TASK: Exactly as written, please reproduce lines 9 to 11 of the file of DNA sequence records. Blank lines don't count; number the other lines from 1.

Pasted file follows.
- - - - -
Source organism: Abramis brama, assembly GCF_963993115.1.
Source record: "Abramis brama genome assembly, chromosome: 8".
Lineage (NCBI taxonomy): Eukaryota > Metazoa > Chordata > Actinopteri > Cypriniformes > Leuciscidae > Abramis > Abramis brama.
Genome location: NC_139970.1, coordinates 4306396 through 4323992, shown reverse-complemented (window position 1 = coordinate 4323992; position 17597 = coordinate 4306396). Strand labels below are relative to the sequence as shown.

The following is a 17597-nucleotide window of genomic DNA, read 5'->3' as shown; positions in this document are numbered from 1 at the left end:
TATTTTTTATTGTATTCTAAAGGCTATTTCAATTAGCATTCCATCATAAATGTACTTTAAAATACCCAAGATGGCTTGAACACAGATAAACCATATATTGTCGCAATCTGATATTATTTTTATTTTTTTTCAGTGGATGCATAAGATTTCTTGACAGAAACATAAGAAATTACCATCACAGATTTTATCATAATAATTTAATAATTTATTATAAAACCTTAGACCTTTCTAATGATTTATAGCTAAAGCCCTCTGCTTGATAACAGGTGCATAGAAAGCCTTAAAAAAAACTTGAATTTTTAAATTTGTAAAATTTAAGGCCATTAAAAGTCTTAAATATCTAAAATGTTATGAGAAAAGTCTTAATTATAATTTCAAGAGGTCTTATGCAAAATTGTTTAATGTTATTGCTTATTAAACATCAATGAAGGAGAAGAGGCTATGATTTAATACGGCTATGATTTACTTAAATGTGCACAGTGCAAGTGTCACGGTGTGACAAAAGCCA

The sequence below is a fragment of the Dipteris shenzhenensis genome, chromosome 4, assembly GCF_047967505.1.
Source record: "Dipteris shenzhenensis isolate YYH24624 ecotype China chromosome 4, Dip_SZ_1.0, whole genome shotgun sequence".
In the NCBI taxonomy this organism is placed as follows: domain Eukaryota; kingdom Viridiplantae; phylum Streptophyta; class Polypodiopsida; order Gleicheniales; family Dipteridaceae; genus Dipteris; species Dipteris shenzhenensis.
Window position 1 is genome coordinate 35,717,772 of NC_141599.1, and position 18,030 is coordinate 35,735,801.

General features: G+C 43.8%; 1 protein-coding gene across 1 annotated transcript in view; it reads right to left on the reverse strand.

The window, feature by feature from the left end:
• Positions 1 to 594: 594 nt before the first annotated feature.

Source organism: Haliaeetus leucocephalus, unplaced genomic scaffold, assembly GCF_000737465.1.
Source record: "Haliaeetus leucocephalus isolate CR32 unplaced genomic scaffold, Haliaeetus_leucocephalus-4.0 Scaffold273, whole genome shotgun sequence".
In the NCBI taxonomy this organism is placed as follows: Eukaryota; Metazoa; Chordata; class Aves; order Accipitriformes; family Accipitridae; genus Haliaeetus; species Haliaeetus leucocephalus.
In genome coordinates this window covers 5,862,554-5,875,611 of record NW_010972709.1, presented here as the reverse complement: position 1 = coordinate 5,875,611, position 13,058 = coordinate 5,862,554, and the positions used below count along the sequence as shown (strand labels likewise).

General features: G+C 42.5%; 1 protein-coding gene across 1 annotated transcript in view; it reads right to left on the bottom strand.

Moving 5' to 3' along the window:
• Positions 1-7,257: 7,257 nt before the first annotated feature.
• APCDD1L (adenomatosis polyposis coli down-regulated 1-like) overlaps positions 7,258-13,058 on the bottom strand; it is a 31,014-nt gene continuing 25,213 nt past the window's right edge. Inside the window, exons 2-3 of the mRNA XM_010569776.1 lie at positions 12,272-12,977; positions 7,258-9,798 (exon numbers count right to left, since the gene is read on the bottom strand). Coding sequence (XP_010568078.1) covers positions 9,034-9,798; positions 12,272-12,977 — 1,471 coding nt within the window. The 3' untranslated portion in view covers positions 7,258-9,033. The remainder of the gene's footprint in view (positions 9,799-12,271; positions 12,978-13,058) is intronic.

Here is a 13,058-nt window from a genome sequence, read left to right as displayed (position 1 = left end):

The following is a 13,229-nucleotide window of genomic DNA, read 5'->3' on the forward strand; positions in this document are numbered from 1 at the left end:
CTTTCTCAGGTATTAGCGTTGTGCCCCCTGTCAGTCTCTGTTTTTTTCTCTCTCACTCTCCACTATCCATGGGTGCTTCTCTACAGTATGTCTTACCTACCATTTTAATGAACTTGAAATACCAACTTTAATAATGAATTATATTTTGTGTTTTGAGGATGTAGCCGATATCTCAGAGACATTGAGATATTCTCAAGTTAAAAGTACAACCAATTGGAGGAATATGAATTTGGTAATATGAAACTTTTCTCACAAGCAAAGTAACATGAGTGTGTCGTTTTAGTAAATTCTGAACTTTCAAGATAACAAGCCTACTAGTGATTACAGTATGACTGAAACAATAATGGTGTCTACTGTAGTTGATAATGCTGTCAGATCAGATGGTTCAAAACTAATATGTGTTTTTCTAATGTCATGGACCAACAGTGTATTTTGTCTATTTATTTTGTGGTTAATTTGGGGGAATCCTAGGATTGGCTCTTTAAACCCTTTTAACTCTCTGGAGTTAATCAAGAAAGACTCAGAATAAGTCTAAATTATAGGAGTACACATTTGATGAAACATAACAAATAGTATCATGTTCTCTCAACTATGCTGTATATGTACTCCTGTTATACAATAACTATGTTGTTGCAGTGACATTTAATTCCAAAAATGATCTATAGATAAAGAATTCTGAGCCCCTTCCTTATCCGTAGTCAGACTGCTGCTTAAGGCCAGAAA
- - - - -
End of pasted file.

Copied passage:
In the NCBI taxonomy this organism is placed as follows: domain Eukaryota; kingdom Viridiplantae; phylum Streptophyta; class Polypodiopsida; order Gleicheniales; family Dipteridaceae; genus Dipteris; species Dipteris shenzhenensis.
Window position 1 is genome coordinate 35,717,772 of NC_141599.1, and position 18,030 is coordinate 35,735,801.

General features: G+C 43.8%; 1 protein-coding gene across 1 annotated transcript in view; it reads right to left on the reverse strand.